Lego Worlds NEWEST

For the longest time, Minecraft has been compared to LEGO. It’s not hard to see why: the theme of building with blocks without a set goal certainly is reminiscent of a digital version of everybody’s favorite Danish plastic plaything. It was only a matter of time before a true sandbox LEGO game would be realised, and now we have it in the form of LEGO Worlds. The question is, can the original block-building franchise carve a name for itself in an oversaturated market of Minecraft clones?

LEGO Worlds b

Building expectations

The game, insomuch that it may be called that, casts players in the role of a lone LEGO explorer and promptly dumps him or her in a randomly-generated world made of plastic bricks. After a rather abrupt and unceremonious start, you wander around your new landscape, taking in the pretty sights and fiddling with the controls. It soon becomes apparent that the world is malleable and destructible, allowing not only for the user to reshape the land as they wish, but also rewarding wanton destruction with LEGO stubs as currency, opening up upgrade and customization options. It also doesn’t take long for players to encounter hostilities, be they skeletal creeps, rivers of lava or just the odd wizard minding his own business.

All is not well in LEGO land. The greatest irony is that it’s the building mechanics which are currently the game’s most cumbersome feature; as a building game, a sandbox game, that’s pretty inexcusable. Unlike Minecraft, the options for building are apparent from the get-go and there are no esoteric recipes to memorize, but it’s a bit odd that your avatar enters a disconnected building mode wherein you float around and place blocks from a predefined selection. It lacks the intimacy and urgency of Mojang’s game, and comes off as considerably more shallow. With time, care and a bit of exploration and hunting, elaborate and eye-catching things may be constructed, but there’s a sense of something missing prevalent throughout. You’ll have more fun riding across the landscape on a horse (or similar creature) and beating up bad guys than you will actually building stuff.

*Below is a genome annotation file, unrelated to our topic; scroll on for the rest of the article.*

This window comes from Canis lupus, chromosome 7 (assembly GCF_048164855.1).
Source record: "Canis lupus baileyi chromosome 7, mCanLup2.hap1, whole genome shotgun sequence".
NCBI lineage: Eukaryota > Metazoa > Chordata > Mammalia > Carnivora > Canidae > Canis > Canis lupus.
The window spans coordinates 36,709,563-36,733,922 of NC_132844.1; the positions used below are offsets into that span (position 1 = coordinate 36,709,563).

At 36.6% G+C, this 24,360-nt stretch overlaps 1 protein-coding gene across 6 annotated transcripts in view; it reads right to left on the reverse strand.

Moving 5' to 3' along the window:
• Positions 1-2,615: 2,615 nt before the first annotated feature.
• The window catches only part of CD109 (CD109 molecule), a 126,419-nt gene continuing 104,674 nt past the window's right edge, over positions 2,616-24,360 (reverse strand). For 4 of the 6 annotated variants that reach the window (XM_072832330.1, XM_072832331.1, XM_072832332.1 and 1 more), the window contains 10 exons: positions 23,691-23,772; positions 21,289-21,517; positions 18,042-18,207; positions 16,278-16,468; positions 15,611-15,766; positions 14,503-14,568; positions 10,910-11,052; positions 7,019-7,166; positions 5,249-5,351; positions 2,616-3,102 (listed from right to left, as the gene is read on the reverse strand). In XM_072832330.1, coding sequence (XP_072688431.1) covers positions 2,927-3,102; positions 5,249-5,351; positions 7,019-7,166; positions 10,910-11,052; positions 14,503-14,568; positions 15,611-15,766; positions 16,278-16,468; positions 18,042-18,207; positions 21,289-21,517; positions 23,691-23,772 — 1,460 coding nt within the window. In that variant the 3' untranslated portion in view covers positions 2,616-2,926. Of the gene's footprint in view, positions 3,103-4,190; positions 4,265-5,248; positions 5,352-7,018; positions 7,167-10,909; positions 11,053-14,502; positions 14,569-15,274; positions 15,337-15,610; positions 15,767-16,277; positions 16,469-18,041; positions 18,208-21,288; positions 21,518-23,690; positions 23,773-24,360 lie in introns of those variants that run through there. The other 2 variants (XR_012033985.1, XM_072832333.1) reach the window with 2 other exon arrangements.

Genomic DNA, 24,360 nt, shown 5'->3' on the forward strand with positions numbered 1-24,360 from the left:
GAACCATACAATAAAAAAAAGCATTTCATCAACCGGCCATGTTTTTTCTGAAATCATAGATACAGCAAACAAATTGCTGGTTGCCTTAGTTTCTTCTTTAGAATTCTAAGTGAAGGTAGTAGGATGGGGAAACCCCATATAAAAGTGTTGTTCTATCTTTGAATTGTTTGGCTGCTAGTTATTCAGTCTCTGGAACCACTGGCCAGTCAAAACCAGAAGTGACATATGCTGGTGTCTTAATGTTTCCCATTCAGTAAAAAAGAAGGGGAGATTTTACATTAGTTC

LEGO Worlds c

Learning to LEGO and move on

LEGO Worlds is still very much in Early Access / beta, and it shows. While the concept may seem a natural fit, there’s still a lot of work to be done in order to meld the assorted gameplay options together into a cohesive whole. Perhaps it’s a bit late to the party, but this LEGO crafting game has a long, long way to go before it can even begin to compare to the likes of Minecraft, Terraria and all their cousins. In its current state, it’s worth a play, but the balance between grinding and rewarding its players is missing for the time being. Let’s hope that promises of more content in the form of crafting options and additional biomes will make this blocky adventure more interesting.

Navigate your browser over yonder to procure a copy via Steam. As of this writing, it retails for $14.99 and is currently only available for Windows. Check out the trailer below:

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